Depository Institutions Banks

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					Chapter 4. Depository Institutions
            “Banks”
• Asset/Liability problem
• Commercial Banks
• Savings and Loans
• Credit Unions
I. Asset/Liability Problem

• Assets
     how banks USE their funds
     loans, cash reserves, securities
•   Liabilities
     how banks GET their funds
     deposits, borrowing, commercial
      paper
Interest Rate Risk

• banks tend to borrow short and lend
    long
      maturity intermediation
•   banks depend on spread income
      interest received on assets minus
       interest paid on deposits
• changes in interest rates will change
 profits
   rising short-term rates reduce the
    spread income
  example:
    1970 30 yr. loan 9.1%, 6 mo. CD 8%
    1981 6 mo. CD 18.27%
• derivatives help banks manage this
 risk
Liquidity
• banks must hold some cash, near
    cash
•   if fall short,
      must pay to borrow funds or
      sell assets
•   tradeoffs between liquidity and
    interest rate earned
II. Commercial Banks

• state or federal charter
     dual banking system
     75% state chartered
•   consolidation
     1988: 13,137, 2000: 8,375
•   all insured by FDIC
Regulators
• Federal Reserve System
      member banks
       -- all federal & some state banks
•   Comptroller of the Currency
      federal banks
•   FDIC
      nonmember state banks
•   state agencies
Bank services

• individual
      consumer loans, mortgages, credit
       cards, student loans, accounts
•   institutions
      commercial lending/leasing
      pension, cash management
• global
      corporate financing
      currency exchange
      bank acceptances
•   interest and fee income
      banks increasingly rely on fee
       income
Balance Sheet (2003)

• Assets
   loans (64%)
   securities (25%)
   cash (5%)
   other (6%)
• Liabilities
   deposits (65%)
   other borrowing (28%)
    -- the Federal Reserve
      (discount loans)
    -- other banks (federal funds)
    -- financial markets (commercial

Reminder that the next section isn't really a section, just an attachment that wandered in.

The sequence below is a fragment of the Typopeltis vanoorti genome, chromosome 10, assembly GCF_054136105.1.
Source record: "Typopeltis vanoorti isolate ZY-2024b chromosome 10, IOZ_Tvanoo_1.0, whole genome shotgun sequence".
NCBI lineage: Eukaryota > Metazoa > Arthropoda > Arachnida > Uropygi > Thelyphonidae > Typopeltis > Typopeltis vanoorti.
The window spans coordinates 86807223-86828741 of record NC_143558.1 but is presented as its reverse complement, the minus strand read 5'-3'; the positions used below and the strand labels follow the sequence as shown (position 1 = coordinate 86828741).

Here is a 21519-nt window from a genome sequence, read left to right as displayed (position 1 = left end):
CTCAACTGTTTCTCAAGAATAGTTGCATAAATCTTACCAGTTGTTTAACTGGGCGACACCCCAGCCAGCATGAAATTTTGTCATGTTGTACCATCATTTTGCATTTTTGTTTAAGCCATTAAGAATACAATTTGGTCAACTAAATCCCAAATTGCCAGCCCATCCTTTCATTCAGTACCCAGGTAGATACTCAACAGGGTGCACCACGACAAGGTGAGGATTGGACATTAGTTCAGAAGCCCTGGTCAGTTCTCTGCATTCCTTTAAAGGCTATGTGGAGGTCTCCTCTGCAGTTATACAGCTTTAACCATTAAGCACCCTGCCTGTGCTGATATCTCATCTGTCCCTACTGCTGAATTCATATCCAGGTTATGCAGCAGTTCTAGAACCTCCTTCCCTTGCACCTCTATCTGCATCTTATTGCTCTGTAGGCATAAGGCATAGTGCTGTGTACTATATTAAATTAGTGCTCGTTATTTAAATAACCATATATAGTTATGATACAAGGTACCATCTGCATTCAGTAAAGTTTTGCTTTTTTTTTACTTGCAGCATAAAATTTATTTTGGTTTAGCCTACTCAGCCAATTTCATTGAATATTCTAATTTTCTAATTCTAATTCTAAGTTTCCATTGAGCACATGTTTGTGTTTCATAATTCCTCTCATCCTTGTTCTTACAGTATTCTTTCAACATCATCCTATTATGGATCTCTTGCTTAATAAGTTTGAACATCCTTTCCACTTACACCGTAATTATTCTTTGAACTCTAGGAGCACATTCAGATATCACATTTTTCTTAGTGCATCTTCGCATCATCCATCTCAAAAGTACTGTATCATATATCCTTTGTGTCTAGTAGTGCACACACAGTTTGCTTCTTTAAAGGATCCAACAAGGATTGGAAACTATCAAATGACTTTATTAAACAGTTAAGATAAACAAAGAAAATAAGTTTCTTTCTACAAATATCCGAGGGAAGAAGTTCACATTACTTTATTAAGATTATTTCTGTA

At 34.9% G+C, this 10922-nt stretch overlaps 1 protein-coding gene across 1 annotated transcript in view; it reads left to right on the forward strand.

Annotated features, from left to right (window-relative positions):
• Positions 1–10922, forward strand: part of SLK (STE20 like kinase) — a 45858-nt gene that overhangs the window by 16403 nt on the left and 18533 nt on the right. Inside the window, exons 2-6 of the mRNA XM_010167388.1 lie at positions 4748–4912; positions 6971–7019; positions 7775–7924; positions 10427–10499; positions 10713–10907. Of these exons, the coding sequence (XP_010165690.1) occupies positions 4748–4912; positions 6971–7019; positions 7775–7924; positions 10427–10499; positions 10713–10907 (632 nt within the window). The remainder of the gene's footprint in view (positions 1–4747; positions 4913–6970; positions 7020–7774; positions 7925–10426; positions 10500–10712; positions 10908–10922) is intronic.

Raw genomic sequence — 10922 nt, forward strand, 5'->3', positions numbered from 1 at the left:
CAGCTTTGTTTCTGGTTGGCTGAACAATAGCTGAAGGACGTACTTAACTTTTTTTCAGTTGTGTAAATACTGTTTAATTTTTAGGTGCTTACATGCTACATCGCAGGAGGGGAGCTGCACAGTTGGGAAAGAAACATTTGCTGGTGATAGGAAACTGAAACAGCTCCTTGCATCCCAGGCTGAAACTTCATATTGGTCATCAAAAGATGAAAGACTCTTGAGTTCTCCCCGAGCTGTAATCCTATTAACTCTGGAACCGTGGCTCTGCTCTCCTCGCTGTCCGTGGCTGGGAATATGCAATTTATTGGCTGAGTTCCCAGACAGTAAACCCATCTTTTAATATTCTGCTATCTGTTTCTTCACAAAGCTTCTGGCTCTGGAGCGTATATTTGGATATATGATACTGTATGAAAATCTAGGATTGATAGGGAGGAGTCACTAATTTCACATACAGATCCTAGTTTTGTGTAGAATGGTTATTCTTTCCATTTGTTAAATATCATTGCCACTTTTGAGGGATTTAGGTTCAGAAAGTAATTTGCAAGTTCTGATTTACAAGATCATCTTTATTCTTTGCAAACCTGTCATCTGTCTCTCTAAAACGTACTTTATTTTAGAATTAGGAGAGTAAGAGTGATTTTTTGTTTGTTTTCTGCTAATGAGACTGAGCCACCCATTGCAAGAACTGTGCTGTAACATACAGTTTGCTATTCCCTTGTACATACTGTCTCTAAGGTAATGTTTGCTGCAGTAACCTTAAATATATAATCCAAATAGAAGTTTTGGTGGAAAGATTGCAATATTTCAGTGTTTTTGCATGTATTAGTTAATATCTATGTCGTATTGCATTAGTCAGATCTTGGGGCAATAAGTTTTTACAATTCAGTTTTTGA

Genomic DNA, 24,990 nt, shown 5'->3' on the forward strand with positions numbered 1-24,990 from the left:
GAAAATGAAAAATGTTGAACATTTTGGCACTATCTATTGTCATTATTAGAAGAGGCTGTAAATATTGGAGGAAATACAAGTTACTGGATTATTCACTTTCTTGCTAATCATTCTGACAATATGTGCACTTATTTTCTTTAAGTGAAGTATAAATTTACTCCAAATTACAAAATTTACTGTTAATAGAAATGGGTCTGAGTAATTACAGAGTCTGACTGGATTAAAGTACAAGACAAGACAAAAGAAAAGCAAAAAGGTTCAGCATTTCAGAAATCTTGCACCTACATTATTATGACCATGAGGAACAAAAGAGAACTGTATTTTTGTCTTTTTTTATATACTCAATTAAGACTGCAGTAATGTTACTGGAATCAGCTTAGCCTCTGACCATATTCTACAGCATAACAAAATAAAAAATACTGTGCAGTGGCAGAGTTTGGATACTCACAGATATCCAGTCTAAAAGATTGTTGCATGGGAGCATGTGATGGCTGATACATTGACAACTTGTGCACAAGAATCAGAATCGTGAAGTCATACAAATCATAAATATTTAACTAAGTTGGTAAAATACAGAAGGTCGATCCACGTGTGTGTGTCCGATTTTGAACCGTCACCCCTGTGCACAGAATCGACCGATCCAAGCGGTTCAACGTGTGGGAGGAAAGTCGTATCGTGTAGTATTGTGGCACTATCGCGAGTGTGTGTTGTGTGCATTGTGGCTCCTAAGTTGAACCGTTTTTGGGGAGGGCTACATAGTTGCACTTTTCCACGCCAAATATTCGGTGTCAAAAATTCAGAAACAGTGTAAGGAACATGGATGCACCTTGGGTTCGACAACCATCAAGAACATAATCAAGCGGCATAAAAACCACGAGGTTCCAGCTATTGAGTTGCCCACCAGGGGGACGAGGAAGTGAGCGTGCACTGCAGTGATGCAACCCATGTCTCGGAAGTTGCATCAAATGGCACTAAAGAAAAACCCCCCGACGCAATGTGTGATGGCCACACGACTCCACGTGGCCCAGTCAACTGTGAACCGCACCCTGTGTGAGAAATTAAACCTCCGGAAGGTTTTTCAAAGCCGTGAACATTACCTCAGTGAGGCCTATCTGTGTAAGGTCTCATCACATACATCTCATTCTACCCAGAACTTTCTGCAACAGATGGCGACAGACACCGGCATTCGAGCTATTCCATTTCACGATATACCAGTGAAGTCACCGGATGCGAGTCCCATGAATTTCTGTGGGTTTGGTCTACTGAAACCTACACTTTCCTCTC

paper)
   Equity capital (7%)
• money center banks
      rely on money market to raise
       funds
•   regional banks
      rely on deposits to raise funds
Regulation

• much of it due to Great Depression
     & resulting bank failures
   some of this has been repealed,
    but still affects banks today
Repealed regulations

• Regulation Q (1933)
   interest rate ceilings on bank
    deposits
   problems in 1970s as market
    interest rates rose above ceilings
   phased out in 1980
• McFadden Act    (1927)
  restricted interstate bank
   branching
  designed to protect small banks
   -- U.S. has many smaller banks
  inefficient
   -- no economies of scale
  repealed 1994
   -- a lot of merger activity since
• Glass-Steagall Act (1933)
   separation of commercial banking,
    securities firms, & insurance
    -- belief that abuses led to 1929
          market crash
   weakened in 1980s, 1990s
   repealed 1999
    -- advantages for global banking,
          economies of scale
Other Regulations

• FDIC (1933)
   deposit insurance ($100,000)
   prevents bank panics
    -- depositors won’t withdraw $
   creates moral hazard
    -- banks, depositors less careful
• Capital Requirements
   ratio capital to assets
   cushion against investment losses
   since 1989, assets risk-wt.
    -- low risk, low wt
          -- Tbills, 0% wt.
    -- high risk, high wt.
          -- commercial loan, 100% wt.
III. Savings & Loans

• state or federal charter
     1988 3500; 1998 1700
•   created in 1933 to give mortgages
Regulators

• FSLIC 1933-89, FDIC since 1989
• Office Thrift Supervision since 1989
     federal
•   state agencies
•   Federal Reserve
Balance Sheet

• assets (traditional)
     mortgages
     U.S. government securities
•   asset choices expanded 1982
     Garn-St. Germain Act
• Liabilities (traditional)
      savings accounts, CDs
      higher Regulation Q ceilings
•   liabilities expanded 1980
S&L Crisis

• massive S&L failures in 1980s
• required taxpayer bailout to deposit
    insurance fund
•   led to reform of industry regulation
Origins of problem

• 1970s
• rising inflation leads to rising
    interest rates
      spread income disappears
•   market interest rates rise above Reg.
    Q ceilings
      loss of deposits
Deregulation
• DIDMCA 1980, Garn-St. Germain 1982
• expanded assets choices of S&Ls
     consumer, commercial loans
     corporate securities
•   expanded liability choices
     NOW accounts, money market
      accounts
•   phased out Regulation Q
Continuing problems

• does not solve interest rate problem
• regulators do not close insolvent
 S&Ls
  increase in fraud, risk taking
S&L Bailout 1989, 1991
• federal money to liquidate failed
    S&Ls and pay depositors
•   created OTS
•   FDIC takes over FSLIC
      risk-based FDIC premiums
      more power to close banks
•   re-restricted S&L assets choices
IV. Credit Unions

• members must have “common
    bond”
•   nonprofit, member owned
•   10,000 (but small in total assets)
•   federal or state charter
•   own deposit insurance fund
Balance Sheet

• assets
      consumer loans
      mortgages
      U.S. gov’t securities
•   liabilities
      member deposits

				
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